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There is a long history of exploitation of the South American river turtle Podocnemis expansa. Conservation efforts for this species started in the 1960s but best practices were not established, and population trends and the number of nesting females protected remained unknown. In 2014 we formed a working group to discuss conservation strategies and to compile population data across the species’ range. We analysed the spatial pattern of its abundance in relation to human and natural factors using multiple regression analyses. We found that > 85 conservation programmes are protecting 147,000 nesting females, primarily in Brazil. The top six sites harbour > 100,000 females and should be prioritized for conservation action. Abundance declines with latitude and we found no evidence of human pressure on current turtle abundance patterns. It is presently not possible to estimate the global population trend because the species is not monitored continuously across the Amazon basin. The number of females is increasing at some localities and decreasing at others. However, the current size of the protected population is well below the historical population size estimated from past levels of human consumption, which demonstrates the need for concerted global conservation action. The data and management recommendations compiled here provide the basis for a regional monitoring programme among South American countries.
Habitat avoidance is an anti-parasite behaviour exhibited by at-risk hosts that can minimize exposure to parasites. Because environments are often heterogeneous, host decision-making with regards to habitat use may be affected by the presence of parasites and habitat quality simultaneously. In this study we examine how the ovipositing behaviour of a cactiphilic fruit fly, Drosophila nigrospiracula, is affected by the presence of an ectoparasitic mite, Macrocheles subbadius, in conjunction with other environmental factors – specifically the presence or absence of conspecific eggs and host plant tissue. We hypothesized that the trade-off between site quality and parasite avoidance should favour ovipositing at mite-free sites even if it is of inferior quality. We found that although flies avoided mites in homogeneous environments (86% of eggs at mite-free sites), site quality overwhelmed mite avoidance. Both conspecific eggs (65% of eggs at infested sites with other Drosophila eggs) and host plant tissue (78% of eggs at infested sites with cactus) overpowered mite avoidance. Our results elucidate the context-dependent decision-making of hosts in response to the presence of parasites in variable environments, and suggest how the ecology of fear and associated trade-offs may influence the relative investment in anti-parasite behaviour in susceptible hosts.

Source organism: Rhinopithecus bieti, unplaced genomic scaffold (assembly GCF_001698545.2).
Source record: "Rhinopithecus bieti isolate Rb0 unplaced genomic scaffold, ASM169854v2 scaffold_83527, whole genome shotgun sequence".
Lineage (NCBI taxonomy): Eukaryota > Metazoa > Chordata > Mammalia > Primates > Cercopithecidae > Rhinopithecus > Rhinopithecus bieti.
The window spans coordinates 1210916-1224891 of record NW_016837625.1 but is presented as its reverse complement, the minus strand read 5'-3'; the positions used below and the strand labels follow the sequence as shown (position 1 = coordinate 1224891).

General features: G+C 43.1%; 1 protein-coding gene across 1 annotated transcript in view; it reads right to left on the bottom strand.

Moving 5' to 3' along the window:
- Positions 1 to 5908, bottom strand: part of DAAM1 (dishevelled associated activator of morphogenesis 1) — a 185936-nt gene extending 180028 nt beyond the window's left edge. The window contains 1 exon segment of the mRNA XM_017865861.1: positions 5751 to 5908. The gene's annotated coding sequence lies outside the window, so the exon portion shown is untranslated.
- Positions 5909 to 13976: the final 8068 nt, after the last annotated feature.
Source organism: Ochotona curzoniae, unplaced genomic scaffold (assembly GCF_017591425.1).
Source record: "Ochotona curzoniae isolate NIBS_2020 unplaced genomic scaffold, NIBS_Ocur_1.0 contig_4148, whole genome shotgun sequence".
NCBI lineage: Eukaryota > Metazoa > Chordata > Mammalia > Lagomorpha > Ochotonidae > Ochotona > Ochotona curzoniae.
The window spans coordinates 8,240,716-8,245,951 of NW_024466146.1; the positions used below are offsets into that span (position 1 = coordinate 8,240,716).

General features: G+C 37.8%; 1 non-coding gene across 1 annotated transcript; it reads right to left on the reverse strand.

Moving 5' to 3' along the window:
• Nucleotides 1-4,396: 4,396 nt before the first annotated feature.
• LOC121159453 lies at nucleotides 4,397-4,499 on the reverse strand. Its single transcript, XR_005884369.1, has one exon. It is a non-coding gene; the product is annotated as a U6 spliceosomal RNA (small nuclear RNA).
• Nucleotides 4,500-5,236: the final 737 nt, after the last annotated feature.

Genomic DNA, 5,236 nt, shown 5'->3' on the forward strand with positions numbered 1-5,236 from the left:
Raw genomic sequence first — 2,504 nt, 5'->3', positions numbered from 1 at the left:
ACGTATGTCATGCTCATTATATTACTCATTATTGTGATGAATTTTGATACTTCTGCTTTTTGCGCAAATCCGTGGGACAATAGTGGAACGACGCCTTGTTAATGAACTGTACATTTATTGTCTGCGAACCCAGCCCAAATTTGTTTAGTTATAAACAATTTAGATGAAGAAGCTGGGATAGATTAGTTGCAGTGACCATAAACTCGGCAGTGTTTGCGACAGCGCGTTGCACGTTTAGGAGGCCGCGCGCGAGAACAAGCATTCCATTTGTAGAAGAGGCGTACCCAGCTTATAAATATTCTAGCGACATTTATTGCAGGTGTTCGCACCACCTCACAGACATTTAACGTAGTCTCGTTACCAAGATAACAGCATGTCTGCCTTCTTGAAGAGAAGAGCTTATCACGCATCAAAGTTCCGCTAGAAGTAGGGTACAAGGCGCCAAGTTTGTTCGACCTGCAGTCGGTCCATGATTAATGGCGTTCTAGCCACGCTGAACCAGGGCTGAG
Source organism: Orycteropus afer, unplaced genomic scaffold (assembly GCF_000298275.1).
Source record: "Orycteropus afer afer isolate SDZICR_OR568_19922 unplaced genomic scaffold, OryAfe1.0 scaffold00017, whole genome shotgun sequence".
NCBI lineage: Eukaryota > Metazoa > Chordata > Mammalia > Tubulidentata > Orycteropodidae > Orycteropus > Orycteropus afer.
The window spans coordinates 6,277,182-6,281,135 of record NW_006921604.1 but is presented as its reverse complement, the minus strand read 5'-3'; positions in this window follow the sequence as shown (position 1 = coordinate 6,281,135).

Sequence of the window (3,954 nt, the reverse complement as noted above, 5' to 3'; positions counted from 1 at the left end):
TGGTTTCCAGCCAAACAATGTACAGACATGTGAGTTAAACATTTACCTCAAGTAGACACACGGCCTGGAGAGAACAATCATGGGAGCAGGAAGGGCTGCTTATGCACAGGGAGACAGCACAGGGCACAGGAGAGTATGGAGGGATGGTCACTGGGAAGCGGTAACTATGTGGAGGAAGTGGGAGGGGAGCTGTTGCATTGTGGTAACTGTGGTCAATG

The General Structure Analysis System (GSAS-II) package provides materials and crystallographic analysis for all types of diffraction data. It was initially made available with very limited capabilities, but over much of the last decade the features have been expanded, so that GSAS-II is now a comprehensive tool for nearly all types of structural and materials characterization studies. The need to provide materials to teach use of GSAS-II, while the software has been undergoing constant revision and expansion, has required new approaches for documentation. This has included providing tutorials, as each major new capability has been added, and context-sensitive help for each section of the program. Comments in the code are also expanded into a software reference guide. Most recently, video versions of more than half of the tutorials were created and others were provided with animated graphics. All GSAS-II documentation is web-based.
We present first results from a coordinated multiwavelength study of the neutron star low-mass X-ray binary EXO 0748 676. Fast UV, X-ray, and optical data were obtained including both spectral and timing information. We discuss how this study allows us to probe the temperature distribution within the binary and hence the geometry and efficiency of X-ray irradiation.
Due to their extremely small luminosity compared to the stars they orbit, planets outside our own Solar System are extraordinarily difficult to detect directly in optical light. Careful photometric monitoring of distant stars, however, can reveal the presence of exoplanets via the microlensing or eclipsing effects they induce. The international PLANET collaboration is performing such monitoring using a cadre of semi-dedicated telescopes around the world. Their results constrain the number of gas giants orbiting 1–7 AU from the most typical stars in the Galaxy. Upgrades in the program are opening regions of “exoplanet discovery space” – toward smaller masses and larger orbital radii – that are inaccessible to the Doppler velocity technique.